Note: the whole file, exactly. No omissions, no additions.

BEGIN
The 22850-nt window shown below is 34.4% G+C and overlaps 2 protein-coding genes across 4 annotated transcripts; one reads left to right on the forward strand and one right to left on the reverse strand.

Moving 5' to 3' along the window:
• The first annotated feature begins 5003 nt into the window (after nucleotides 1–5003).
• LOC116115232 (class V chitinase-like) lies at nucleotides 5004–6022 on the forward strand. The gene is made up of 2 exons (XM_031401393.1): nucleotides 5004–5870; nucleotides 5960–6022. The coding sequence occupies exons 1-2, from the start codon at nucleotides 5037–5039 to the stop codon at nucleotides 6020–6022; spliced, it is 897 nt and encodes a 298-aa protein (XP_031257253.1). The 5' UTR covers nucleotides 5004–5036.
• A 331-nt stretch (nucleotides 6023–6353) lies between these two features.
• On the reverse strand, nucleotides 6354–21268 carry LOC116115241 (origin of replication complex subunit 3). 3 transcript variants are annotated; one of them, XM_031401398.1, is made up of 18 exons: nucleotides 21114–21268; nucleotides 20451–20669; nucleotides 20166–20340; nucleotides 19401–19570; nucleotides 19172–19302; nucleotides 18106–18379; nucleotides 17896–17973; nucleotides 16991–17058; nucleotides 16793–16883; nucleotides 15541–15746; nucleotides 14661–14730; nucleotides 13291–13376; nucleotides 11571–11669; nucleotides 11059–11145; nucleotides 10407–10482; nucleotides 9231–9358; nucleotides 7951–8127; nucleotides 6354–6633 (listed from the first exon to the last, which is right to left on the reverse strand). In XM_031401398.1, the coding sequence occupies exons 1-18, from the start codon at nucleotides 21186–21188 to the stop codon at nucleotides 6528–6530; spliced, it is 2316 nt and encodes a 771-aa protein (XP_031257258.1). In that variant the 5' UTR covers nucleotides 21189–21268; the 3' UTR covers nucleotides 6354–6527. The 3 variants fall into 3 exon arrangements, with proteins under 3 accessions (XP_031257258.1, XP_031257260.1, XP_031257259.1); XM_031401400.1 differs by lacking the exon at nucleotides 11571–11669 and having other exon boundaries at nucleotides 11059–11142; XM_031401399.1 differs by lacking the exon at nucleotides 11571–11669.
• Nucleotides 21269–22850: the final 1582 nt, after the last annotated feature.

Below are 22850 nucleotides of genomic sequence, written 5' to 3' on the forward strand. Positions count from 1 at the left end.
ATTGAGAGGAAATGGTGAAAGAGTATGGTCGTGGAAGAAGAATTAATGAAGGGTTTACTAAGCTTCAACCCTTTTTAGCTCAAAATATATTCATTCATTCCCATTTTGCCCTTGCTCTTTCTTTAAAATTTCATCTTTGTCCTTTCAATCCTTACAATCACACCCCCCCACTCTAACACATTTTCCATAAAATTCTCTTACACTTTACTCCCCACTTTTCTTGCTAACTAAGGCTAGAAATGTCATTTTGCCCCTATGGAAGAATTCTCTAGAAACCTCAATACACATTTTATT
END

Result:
The 22850-nt window shown below is 34.4% G+C and overlaps 2 protein-coding genes across 4 annotated transcripts; one reads left to right on the forward strand and one right to left on the reverse strand.

Moving 5' to 3' along the window:
• The first annotated feature begins 5003 nt into the window (after nucleotides 1–5003).
• LOC116115232 (class V chitinase-like) lies at nucleotides 5004–6022 on the forward strand. The gene is made up of 2 exons (XM_031401393.1): nucleotides 5004–5870; nucleotides 5960–6022. The coding sequence occupies exons 1-2, from the start codon at nucleotides 5037–5039 to the stop codon at nucleotides 6020–6022; spliced, it is 897 nt and encodes a 298-aa protein (XP_031257253.1). The 5' UTR covers nucleotides 5004–5036.
• A 331-nt stretch (nucleotides 6023–6353) lies between these two features.
• On the reverse strand, nucleotides 6354–21268 carry LOC116115241 (origin of replication complex subunit 3). 3 transcript variants are annotated; one of them, XM_031401398.1, is made up of 18 exons: nucleotides 21114–21268; nucleotides 20451–20669; nucleotides 20166–20340; nucleotides 19401–19570; nucleotides 19172–19302; nucleotides 18106–18379; nucleotides 17896–17973; nucleotides 16991–17058; nucleotides 16793–16883; nucleotides 15541–15746; nucleotides 14661–14730; nucleotides 13291–13376; nucleotides 11571–11669; nucleotides 11059–11145; nucleotides 10407–10482; nucleotides 9231–9358; nucleotides 7951–8127; nucleotides 6354–6633 (listed from the first exon to the last, which is right to left on the reverse strand). In XM_031401398.1, the coding sequence occupies exons 1-18, from the start codon at nucleotides 21186–21188 to the stop codon at nucleotides 6528–6530; spliced, it is 2316 nt and encodes a 771-aa protein (XP_031257258.1). In that variant the 5' UTR covers nucleotides 21189–21268; the 3' UTR covers nucleotides 6354–6527. The 3 variants fall into 3 exon arrangements, with proteins under 3 accessions (XP_031257258.1, XP_031257260.1, XP_031257259.1); XM_031401400.1 differs by lacking the exon at nucleotides 11571–11669 and having other exon boundaries at nucleotides 11059–11142; XM_031401399.1 differs by lacking the exon at nucleotides 11571–11669.
• Nucleotides 21269–22850: the final 1582 nt, after the last annotated feature.

Below are 22850 nucleotides of genomic sequence, written 5' to 3' on the forward strand. Positions count from 1 at the left end.
ATTGAGAGGAAATGGTGAAAGAGTATGGTCGTGGAAGAAGAATTAATGAAGGGTTTACTAAGCTTCAACCCTTTTTAGCTCAAAATATATTCATTCATTCCCATTTTGCCCTTGCTCTTTCTTTAAAATTTCATCTTTGTCCTTTCAATCCTTACAATCACACCCCCCCACTCTAACACATTTTCCATAAAATTCTCTTACACTTTACTCCCCACTTTTCTTGCTAACTAAGGCTAGAAATGTCATTTTGCCCCTATGGAAGAATTCTCTAGAAACCTCAATACACATTTTATT